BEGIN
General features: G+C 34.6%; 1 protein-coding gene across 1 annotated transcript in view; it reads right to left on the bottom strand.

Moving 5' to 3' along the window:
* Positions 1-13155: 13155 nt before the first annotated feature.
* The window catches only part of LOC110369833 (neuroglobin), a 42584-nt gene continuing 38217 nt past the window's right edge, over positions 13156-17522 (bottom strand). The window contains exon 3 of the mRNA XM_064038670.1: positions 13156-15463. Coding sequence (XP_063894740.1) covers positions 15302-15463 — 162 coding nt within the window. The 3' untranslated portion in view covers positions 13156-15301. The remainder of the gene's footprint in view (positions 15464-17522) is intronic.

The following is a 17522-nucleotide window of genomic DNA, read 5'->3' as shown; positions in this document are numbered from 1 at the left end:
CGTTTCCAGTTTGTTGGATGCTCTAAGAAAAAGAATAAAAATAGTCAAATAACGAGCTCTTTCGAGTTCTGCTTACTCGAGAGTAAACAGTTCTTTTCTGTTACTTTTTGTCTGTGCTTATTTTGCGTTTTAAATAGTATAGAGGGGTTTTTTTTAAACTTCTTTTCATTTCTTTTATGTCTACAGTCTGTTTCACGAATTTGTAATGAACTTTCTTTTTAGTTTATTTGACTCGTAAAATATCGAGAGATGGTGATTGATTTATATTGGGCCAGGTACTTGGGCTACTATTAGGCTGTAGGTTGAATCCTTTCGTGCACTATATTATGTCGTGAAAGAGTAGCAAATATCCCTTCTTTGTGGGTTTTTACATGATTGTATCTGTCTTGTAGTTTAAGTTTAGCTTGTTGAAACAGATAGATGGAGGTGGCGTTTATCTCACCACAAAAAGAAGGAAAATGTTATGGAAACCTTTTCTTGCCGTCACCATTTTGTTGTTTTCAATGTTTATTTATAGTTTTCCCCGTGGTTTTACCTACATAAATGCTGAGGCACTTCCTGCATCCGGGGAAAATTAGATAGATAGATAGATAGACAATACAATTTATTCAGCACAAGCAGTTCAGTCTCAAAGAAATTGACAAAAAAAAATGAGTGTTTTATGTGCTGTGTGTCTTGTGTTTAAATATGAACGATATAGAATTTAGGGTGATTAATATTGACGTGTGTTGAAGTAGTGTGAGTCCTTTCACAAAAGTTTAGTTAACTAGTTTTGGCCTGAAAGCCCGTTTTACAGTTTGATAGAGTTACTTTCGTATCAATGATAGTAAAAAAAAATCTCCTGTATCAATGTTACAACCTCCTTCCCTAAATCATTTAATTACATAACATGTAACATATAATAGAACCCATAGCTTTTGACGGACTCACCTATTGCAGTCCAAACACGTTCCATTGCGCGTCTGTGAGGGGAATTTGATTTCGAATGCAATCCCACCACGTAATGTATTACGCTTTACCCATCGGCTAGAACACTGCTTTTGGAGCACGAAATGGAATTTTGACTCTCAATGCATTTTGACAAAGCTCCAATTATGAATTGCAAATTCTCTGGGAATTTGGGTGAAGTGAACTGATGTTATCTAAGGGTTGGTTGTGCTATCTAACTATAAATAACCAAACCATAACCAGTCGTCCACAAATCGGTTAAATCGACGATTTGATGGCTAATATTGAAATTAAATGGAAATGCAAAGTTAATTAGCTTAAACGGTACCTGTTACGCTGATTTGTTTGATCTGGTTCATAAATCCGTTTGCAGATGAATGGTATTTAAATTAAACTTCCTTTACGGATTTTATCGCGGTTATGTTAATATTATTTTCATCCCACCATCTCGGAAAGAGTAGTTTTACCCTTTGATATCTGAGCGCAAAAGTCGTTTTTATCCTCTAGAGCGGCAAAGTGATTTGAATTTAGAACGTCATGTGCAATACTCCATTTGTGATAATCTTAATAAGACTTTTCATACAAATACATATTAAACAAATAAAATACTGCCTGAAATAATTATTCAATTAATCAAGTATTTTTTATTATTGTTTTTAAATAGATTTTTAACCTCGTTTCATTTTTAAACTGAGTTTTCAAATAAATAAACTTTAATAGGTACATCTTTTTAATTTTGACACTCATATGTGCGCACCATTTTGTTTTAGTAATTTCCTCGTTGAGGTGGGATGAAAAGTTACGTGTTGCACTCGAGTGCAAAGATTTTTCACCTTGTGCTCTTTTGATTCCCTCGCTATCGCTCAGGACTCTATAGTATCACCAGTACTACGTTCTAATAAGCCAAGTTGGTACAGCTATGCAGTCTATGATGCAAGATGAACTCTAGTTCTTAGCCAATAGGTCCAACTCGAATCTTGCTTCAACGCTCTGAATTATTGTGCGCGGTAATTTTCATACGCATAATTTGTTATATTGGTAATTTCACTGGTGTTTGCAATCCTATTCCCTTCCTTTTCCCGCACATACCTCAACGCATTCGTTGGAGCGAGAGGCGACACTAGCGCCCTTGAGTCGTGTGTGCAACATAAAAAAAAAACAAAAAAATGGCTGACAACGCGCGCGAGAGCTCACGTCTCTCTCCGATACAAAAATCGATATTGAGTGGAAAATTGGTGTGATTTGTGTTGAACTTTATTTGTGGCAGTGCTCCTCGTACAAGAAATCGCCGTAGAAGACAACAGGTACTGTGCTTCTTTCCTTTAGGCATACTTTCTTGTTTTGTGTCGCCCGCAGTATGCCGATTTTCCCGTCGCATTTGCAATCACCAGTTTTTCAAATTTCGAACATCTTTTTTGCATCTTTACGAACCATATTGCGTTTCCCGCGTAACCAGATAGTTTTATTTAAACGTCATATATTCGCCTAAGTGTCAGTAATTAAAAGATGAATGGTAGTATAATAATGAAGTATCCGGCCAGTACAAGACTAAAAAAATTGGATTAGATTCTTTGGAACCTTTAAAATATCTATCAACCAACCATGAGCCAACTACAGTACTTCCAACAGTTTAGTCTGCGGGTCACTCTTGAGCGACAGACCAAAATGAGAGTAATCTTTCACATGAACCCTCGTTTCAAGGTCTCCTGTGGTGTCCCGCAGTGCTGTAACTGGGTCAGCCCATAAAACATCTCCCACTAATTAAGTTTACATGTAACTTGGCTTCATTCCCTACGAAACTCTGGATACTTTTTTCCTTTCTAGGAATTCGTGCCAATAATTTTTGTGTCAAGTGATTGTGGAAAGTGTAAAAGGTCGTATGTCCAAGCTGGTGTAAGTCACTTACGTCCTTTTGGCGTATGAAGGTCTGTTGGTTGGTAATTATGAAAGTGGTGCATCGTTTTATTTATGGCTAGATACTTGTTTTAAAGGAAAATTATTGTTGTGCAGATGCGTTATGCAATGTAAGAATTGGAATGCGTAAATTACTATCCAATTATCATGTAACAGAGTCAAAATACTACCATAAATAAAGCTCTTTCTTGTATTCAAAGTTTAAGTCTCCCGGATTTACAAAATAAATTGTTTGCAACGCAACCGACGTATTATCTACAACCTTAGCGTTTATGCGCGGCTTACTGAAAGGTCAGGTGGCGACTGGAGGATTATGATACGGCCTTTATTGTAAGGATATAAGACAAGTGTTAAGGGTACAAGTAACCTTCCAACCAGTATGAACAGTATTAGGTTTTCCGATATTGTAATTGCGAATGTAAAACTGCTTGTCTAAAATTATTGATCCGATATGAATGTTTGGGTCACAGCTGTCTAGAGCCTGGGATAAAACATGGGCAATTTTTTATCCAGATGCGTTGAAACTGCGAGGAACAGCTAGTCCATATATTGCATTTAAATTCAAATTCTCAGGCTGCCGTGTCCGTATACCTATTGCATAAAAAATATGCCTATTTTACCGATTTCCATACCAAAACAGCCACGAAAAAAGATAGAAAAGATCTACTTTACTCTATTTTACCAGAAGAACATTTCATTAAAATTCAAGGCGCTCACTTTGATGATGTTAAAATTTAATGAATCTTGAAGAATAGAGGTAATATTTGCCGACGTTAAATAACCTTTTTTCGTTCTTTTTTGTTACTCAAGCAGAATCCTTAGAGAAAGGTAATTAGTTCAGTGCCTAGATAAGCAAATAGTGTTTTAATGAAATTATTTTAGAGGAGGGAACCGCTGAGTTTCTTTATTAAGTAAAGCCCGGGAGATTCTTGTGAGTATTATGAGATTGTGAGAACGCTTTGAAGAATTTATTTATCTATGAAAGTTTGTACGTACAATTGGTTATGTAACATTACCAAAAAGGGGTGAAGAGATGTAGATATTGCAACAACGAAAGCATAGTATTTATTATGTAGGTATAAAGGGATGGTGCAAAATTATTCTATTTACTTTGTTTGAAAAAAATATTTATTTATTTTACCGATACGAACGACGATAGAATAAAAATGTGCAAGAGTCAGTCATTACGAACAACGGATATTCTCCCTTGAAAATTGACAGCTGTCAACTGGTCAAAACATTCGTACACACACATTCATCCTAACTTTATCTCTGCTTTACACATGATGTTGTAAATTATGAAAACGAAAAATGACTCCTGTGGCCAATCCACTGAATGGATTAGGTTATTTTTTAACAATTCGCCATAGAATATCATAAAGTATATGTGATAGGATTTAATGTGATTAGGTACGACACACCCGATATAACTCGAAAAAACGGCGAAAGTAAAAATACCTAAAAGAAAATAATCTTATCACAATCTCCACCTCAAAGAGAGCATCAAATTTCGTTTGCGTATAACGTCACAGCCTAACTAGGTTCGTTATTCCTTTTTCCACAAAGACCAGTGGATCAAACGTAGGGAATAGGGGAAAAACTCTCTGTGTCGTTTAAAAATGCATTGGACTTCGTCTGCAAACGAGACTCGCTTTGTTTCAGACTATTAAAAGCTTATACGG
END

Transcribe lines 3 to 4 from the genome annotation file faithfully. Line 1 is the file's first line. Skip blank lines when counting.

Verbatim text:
* Positions 1-13155: 13155 nt before the first annotated feature.
* The window catches only part of LOC110369833 (neuroglobin), a 42584-nt gene continuing 38217 nt past the window's right edge, over positions 13156-17522 (bottom strand). The window contains exon 3 of the mRNA XM_064038670.1: positions 13156-15463. Coding sequence (XP_063894740.1) covers positions 15302-15463 — 162 coding nt within the window. The 3' untranslated portion in view covers positions 13156-15301. The remainder of the gene's footprint in view (positions 15464-17522) is intronic.